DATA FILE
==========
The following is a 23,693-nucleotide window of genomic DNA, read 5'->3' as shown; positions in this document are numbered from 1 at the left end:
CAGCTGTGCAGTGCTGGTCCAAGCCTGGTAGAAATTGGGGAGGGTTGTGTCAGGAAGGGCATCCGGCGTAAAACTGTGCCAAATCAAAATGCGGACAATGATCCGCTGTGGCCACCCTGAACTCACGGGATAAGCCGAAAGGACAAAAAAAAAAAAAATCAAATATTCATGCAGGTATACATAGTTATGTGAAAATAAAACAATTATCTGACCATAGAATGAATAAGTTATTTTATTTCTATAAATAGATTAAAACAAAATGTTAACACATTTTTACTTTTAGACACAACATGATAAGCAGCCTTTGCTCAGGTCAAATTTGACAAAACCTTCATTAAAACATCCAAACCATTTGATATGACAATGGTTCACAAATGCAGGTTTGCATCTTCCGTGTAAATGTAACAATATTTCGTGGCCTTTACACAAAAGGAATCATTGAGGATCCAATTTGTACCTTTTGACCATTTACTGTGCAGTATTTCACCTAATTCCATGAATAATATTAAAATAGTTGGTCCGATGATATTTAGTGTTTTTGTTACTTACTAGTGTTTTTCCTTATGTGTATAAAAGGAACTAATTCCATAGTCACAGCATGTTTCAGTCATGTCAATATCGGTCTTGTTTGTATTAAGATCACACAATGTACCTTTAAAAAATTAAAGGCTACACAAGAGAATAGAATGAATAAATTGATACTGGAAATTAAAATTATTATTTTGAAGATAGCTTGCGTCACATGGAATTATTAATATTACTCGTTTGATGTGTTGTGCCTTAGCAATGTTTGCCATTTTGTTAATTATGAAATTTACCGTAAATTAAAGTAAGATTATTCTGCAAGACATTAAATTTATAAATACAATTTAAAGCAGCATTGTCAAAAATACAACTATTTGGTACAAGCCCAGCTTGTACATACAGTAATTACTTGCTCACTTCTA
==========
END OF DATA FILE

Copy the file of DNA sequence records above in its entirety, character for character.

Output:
The following is a 23,693-nucleotide window of genomic DNA, read 5'->3' as shown; positions in this document are numbered from 1 at the left end:
CAGCTGTGCAGTGCTGGTCCAAGCCTGGTAGAAATTGGGGAGGGTTGTGTCAGGAAGGGCATCCGGCGTAAAACTGTGCCAAATCAAAATGCGGACAATGATCCGCTGTGGCCACCCTGAACTCACGGGATAAGCCGAAAGGACAAAAAAAAAAAAAATCAAATATTCATGCAGGTATACATAGTTATGTGAAAATAAAACAATTATCTGACCATAGAATGAATAAGTTATTTTATTTCTATAAATAGATTAAAACAAAATGTTAACACATTTTTACTTTTAGACACAACATGATAAGCAGCCTTTGCTCAGGTCAAATTTGACAAAACCTTCATTAAAACATCCAAACCATTTGATATGACAATGGTTCACAAATGCAGGTTTGCATCTTCCGTGTAAATGTAACAATATTTCGTGGCCTTTACACAAAAGGAATCATTGAGGATCCAATTTGTACCTTTTGACCATTTACTGTGCAGTATTTCACCTAATTCCATGAATAATATTAAAATAGTTGGTCCGATGATATTTAGTGTTTTTGTTACTTACTAGTGTTTTTCCTTATGTGTATAAAAGGAACTAATTCCATAGTCACAGCATGTTTCAGTCATGTCAATATCGGTCTTGTTTGTATTAAGATCACACAATGTACCTTTAAAAAATTAAAGGCTACACAAGAGAATAGAATGAATAAATTGATACTGGAAATTAAAATTATTATTTTGAAGATAGCTTGCGTCACATGGAATTATTAATATTACTCGTTTGATGTGTTGTGCCTTAGCAATGTTTGCCATTTTGTTAATTATGAAATTTACCGTAAATTAAAGTAAGATTATTCTGCAAGACATTAAATTTATAAATACAATTTAAAGCAGCATTGTCAAAAATACAACTATTTGGTACAAGCCCAGCTTGTACATACAGTAATTACTTGCTCACTTCTA